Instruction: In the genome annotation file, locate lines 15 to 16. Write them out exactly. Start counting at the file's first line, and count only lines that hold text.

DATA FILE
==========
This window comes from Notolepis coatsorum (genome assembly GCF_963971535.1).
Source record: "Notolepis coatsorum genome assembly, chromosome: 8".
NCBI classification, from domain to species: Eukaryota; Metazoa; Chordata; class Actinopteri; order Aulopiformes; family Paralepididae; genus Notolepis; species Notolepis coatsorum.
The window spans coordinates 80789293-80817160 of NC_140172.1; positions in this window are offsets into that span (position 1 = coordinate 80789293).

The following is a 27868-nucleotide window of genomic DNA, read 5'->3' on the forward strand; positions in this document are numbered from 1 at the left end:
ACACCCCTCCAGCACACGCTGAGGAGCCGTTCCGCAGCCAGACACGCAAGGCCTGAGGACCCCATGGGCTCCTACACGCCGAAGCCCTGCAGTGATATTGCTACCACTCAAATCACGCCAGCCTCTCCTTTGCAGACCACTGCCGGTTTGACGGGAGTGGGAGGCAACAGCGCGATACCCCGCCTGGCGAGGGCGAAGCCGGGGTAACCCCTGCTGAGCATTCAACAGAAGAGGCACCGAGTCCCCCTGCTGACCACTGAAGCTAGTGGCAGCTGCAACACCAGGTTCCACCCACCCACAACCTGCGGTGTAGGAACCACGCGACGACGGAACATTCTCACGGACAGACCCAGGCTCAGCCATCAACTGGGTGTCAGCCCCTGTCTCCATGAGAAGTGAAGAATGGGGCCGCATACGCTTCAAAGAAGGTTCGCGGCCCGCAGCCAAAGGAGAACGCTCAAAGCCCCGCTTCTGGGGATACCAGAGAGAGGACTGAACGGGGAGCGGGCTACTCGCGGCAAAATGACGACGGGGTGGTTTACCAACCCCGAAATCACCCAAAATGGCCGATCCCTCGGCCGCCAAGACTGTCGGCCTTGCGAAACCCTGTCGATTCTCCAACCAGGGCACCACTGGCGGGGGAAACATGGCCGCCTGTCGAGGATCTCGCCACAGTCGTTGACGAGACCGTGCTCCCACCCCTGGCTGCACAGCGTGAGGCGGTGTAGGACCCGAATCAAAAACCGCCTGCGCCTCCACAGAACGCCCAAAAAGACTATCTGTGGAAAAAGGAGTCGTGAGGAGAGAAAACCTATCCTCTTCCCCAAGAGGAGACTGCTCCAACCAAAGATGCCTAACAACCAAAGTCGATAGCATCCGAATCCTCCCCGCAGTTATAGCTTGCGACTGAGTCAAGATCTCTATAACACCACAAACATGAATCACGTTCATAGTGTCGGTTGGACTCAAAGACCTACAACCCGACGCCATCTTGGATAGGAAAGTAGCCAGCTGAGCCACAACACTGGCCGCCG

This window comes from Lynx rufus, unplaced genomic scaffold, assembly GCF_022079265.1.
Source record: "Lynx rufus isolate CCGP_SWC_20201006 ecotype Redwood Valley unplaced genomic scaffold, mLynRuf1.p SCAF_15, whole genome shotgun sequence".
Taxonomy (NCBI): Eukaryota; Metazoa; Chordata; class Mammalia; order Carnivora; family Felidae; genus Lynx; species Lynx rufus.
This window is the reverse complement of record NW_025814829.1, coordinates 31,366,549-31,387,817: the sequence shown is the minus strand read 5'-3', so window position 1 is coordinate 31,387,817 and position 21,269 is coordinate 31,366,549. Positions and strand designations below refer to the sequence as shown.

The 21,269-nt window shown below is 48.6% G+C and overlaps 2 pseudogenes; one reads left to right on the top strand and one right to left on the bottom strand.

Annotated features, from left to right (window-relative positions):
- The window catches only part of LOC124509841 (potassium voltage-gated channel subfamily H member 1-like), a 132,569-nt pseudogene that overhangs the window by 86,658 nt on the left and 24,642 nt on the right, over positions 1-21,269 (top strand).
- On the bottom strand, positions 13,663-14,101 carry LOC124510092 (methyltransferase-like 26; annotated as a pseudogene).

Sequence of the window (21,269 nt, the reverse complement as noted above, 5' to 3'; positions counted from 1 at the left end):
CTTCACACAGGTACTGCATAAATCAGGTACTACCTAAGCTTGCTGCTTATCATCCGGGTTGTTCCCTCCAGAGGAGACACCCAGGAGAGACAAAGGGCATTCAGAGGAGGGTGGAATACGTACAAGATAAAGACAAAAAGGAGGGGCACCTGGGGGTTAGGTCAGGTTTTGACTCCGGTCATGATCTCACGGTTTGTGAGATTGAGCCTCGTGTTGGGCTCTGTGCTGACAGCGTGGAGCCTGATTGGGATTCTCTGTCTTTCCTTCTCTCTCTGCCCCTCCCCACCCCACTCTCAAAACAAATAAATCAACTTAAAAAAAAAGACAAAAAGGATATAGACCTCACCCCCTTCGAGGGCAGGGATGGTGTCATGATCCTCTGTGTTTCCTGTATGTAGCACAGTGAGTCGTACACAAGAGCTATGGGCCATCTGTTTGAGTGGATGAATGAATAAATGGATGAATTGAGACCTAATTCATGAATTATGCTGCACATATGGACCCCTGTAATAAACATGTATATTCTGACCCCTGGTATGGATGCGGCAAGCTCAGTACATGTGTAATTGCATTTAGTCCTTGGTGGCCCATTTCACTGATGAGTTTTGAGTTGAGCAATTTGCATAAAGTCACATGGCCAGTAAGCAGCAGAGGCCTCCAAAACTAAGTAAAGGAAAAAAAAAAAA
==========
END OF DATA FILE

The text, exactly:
Sequence of the window (21,269 nt, the reverse complement as noted above, 5' to 3'; positions counted from 1 at the left end):
CTTCACACAGGTACTGCATAAATCAGGTACTACCTAAGCTTGCTGCTTATCATCCGGGTTGTTCCCTCCAGAGGAGACACCCAGGAGAGACAAAGGGCATTCAGAGGAGGGTGGAATACGTACAAGATAAAGACAAAAAGGAGGGGCACCTGGGGGTTAGGTCAGGTTTTGACTCCGGTCATGATCTCACGGTTTGTGAGATTGAGCCTCGTGTTGGGCTCTGTGCTGACAGCGTGGAGCCTGATTGGGATTCTCTGTCTTTCCTTCTCTCTCTGCCCCTCCCCACCCCACTCTCAAAACAAATAAATCAACTTAAAAAAAAAGACAAAAAGGATATAGACCTCACCCCCTTCGAGGGCAGGGATGGTGTCATGATCCTCTGTGTTTCCTGTATGTAGCACAGTGAGTCGTACACAAGAGCTATGGGCCATCTGTTTGAGTGGATGAATGAATAAATGGATGAATTGAGACCTAATTCATGAATTATGCTGCACATATGGACCCCTGTAATAAACATGTATATTCTGACCCCTGGTATGGATGCGGCAAGCTCAGTACATGTGTAATTGCATTTAGTCCTTGGTGGCCCATTTCACTGATGAGTTTTGAGTTGAGCAATTTGCATAAAGTCACATGGCCAGTAAGCAGCAGAGGCCTCCAAAACTAAGTAAAGGAAAAAAAAAAAA